Talking space with Tim Peake

As somebody with a lifelong fascination with space travel and a deep personal interest in its development, I love learning from people who have, quite literally, been there, seen it and done it. Who better than Major Tim Peake, the British astronaut who recently returned to Earth after six months living in space?

Virgin Galactic invited many of our wonderful future astronaut community to join us at the Science Museum in London for an evening of discussion with yours truly and Tim. It was thrilling walking past the museum's many historic space artefacts, from rockets to probes, satellites to landers, before taking to the stage.

Once there, we were fortunate to be sitting in front of the Soyuz TMA-19M descent module, which took Tim Peake up to the International Space Station and brought him back home safely. I got a close look at the capsule, and its scorch marks from re-entry are quite something (you can see it for yourself at the Science Museum until September 11th). Tim said it was quite an uncomfortable vessel for his journey, and it reaffirmed our commitment to doing things differently with Virgin Galactic and our own unique flight system.

We compared the capsule with my own time in balloon capsules on round-the-world adventures, and agreed it is helpful if you like the people you are cosied up inside with! Tim's insights into his experiences in space, from space walks to running the Virgin Money London Marathon, from Friday night down-time onboard the ISS to plans for his next journey, were enthralling.

As well as serious scientific study, it was great to hear about the lighter moments up in space. I laughed when seeing Tim's tuxedo t-shirt, which he took to space on the off chance he would need it as an English gentleman, and ended up wearing to present Adele with a BRIT Award from space.

Stephen Attenborough, our commercial director, was a little apprehensive interviewing Britain’s most famous astronaut along with yours truly – apparently I have a reputation for going a little off-piste in these situations – but did a great job with his parents watching on.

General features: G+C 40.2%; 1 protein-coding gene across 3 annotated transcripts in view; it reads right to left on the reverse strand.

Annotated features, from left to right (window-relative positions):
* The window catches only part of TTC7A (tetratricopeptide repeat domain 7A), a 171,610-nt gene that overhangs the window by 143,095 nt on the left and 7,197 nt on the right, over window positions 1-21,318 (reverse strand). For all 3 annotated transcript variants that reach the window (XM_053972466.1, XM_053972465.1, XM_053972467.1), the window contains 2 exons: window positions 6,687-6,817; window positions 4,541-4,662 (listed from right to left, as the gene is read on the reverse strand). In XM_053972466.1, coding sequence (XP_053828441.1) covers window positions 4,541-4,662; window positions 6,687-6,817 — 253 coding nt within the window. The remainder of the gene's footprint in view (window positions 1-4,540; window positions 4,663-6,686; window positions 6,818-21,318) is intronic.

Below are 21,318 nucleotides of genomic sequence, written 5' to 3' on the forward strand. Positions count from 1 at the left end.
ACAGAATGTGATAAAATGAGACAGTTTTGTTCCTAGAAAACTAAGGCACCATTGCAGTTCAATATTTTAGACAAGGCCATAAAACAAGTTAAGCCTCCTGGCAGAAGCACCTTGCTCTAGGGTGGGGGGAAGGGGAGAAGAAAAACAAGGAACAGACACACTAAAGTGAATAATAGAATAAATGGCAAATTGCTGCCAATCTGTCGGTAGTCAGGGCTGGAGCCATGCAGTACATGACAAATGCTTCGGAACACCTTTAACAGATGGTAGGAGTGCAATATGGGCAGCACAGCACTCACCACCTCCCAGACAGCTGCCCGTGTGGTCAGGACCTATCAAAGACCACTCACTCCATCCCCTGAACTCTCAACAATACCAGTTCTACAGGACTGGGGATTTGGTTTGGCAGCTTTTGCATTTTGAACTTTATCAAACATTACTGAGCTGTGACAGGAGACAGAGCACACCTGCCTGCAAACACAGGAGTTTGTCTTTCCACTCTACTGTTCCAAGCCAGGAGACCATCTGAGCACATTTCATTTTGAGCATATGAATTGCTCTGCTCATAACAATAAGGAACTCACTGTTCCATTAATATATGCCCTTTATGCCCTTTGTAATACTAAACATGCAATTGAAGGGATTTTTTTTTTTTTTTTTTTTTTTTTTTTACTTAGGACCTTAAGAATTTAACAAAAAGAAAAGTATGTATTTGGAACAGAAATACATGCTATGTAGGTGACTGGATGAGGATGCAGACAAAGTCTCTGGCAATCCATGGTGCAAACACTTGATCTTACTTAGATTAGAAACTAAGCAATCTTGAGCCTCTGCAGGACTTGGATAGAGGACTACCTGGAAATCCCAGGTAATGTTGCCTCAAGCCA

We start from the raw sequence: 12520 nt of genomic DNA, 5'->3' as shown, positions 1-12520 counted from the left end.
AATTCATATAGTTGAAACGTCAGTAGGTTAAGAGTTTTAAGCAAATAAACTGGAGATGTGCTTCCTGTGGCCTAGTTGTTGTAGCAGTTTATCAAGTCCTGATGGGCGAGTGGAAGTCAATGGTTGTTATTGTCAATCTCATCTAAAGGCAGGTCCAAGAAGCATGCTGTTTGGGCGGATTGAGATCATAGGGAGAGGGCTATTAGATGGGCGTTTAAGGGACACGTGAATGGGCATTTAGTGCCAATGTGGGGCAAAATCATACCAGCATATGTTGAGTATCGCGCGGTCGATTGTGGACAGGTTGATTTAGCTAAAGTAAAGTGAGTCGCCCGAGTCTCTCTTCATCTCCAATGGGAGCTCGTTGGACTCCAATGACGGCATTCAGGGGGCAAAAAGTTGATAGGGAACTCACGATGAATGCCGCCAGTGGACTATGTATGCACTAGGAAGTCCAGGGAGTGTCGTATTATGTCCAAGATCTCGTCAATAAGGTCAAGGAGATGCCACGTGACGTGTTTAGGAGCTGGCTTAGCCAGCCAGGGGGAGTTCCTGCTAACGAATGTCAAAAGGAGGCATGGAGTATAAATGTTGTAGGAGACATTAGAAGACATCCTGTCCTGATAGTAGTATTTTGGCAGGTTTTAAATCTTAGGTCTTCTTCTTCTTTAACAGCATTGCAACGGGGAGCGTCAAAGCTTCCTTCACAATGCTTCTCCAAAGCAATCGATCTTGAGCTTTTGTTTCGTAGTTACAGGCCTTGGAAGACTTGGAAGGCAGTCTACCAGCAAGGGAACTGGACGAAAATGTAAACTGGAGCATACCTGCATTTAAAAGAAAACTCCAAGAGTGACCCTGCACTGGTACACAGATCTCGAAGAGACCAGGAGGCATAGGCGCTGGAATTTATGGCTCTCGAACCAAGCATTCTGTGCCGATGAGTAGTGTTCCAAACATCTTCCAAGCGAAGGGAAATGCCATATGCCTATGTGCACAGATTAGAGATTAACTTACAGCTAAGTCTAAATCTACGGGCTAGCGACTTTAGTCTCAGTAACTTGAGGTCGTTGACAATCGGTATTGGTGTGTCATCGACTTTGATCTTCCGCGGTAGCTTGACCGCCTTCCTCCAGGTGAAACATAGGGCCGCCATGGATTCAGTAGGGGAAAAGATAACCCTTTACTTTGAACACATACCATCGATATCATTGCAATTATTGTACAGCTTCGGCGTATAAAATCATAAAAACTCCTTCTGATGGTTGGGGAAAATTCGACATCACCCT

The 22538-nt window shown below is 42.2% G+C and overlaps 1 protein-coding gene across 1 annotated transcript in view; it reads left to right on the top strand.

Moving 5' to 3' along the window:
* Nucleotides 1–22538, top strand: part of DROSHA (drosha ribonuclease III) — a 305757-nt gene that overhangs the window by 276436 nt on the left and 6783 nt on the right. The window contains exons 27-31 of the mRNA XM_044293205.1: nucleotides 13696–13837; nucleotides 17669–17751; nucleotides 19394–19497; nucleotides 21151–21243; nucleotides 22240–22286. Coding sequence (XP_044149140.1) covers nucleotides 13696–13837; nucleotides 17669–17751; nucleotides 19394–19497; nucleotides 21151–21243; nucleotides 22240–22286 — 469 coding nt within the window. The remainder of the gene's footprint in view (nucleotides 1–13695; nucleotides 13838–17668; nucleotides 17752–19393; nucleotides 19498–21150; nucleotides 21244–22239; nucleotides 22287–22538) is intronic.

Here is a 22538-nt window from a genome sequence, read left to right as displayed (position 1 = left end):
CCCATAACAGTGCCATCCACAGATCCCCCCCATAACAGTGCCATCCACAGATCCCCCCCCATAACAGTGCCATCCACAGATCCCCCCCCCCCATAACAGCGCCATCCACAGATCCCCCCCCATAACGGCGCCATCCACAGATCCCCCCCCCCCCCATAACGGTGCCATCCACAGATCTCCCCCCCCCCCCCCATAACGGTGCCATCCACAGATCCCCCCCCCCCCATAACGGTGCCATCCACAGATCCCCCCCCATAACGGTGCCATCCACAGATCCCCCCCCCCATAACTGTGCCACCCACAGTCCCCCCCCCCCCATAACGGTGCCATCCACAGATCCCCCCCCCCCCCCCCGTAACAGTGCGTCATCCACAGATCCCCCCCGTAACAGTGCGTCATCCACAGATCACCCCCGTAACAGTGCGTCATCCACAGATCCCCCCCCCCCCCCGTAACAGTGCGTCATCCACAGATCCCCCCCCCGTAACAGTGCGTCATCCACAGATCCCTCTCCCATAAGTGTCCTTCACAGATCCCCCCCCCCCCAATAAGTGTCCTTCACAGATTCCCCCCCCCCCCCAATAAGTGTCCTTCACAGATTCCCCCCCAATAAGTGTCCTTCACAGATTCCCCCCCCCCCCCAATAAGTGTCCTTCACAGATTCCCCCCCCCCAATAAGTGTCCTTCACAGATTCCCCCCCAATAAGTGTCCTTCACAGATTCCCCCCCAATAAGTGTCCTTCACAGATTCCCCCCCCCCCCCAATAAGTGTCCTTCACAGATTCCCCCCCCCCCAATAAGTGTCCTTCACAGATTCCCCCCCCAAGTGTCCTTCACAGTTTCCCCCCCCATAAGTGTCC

Earlier in the day I had a delightful catch up with Anousheh Ansari, the first female private space explorer, who was integral to the development of the XPRIZE, which in turn led to the creation of Virgin Galactic. Seeing Anousheh listening to our talk, I invited her onstage to share her views on space travel too. She offered some intriguing opinions on the overview effect, and Tim agreed how everyone who ventures to space returns to Earth with renewed purpose to make it a better place. That's certainly something everybody at Virgin Galactic cares deeply about supporting.

We also share a passion for encouraging more young people to pursue their dreams, whether in the space industry, the wider STEM sector, or beyond. A 14-year-old girl asked us for advice on her future, and it was interesting hearing how Tim left school at 18 and didn't get a degree for 33 years. We agreed that there are many routes to achieving your goals, and passing exams isn't the be-all and end-all. Having said that, I was impressed that Tim managed to pass his Russian-speaking tests for his mission!

Aside from a sense of adventure, we definitely share a strong belief in the value of family. When Tim talked about discussing accepting his space mission with his family, I thought back to Sam clinging onto my leg before a ballooning adventure when he was very young. We both acknowledged the risks inherent in any adventure, but agreed they are usually worth it.

Of course, we talked about the future, and I was humbled to hear how Tim views commercial space travel as an integral part of the future of space exploration. It also excited my imagination hearing his views about potential manned bases on the moon, and even space hotels. But that is for another day. For now, the hard work will go on at our space companies Virgin Galactic, Virgin Orbit and The Spaceship Company, and Tim will continue spreading the word about space exploration, and preparing for his next mission.

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